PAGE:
De-territorializing minority rights: the application of non-territorial autonomy for dispersed minority communities
Mutlu, Can Emir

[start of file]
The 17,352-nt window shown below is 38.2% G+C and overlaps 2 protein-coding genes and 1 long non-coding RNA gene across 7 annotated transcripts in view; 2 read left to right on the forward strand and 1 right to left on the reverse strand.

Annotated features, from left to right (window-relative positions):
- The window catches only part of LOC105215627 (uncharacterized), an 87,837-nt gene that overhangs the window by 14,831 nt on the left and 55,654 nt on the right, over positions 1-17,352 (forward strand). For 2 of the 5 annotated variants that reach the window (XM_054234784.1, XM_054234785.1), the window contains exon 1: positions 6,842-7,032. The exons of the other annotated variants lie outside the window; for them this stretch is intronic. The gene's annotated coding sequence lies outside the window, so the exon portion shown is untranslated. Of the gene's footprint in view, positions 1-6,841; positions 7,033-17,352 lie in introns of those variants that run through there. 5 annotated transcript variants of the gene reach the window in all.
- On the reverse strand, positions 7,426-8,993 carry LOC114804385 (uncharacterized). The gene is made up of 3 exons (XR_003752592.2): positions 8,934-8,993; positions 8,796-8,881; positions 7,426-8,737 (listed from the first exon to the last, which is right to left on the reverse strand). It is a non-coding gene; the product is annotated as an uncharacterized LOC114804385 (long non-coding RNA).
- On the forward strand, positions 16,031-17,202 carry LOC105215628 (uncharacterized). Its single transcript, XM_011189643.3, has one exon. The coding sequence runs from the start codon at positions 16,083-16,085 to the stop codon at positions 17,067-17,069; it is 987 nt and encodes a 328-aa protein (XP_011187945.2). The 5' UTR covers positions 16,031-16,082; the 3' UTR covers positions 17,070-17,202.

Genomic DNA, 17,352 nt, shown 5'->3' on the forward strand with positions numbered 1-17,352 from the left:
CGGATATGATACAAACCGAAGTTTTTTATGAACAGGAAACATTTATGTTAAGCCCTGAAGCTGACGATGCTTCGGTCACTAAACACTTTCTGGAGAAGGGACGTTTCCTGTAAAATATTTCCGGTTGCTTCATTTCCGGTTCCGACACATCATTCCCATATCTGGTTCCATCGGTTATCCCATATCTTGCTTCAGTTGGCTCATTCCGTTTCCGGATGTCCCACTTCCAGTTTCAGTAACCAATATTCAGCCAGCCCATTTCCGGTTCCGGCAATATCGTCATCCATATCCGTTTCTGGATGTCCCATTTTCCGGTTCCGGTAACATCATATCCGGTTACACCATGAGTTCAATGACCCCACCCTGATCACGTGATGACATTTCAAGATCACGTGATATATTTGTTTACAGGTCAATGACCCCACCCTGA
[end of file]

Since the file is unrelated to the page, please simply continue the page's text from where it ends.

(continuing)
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The traditional understanding of self-determination vis-à-vis territory is problematic in addressing the needs of dispersed and/or migrant populations, and alternative arrangements of self-determination must be examined. The Non-territorial autonomy model has acquired a significant level of attention in the last two decades as an alternative to territoriality This dissertation examines the prevailing international practice of self-determination through territorial statehood or territorial autonomy in relation to diffused ethno-national communities. It problematizes the conventional understanding of territoriality for not being suitable for dispersed minority communities. It uses the Roma population of Europe as a case study to highlight the shortcomings of the territorial model in solving the self-determination issues faced by dispersed minority communities. The dissertation suggests that non-territorial autonomy model proposed by Karl Renner and Otto Bauer function to de-territorialize minority rights and serve as an alternative solution to the complications faced by dispersed communities. Non-territorial autonomy offers a novel way to interpret and understand the concept of self-determination.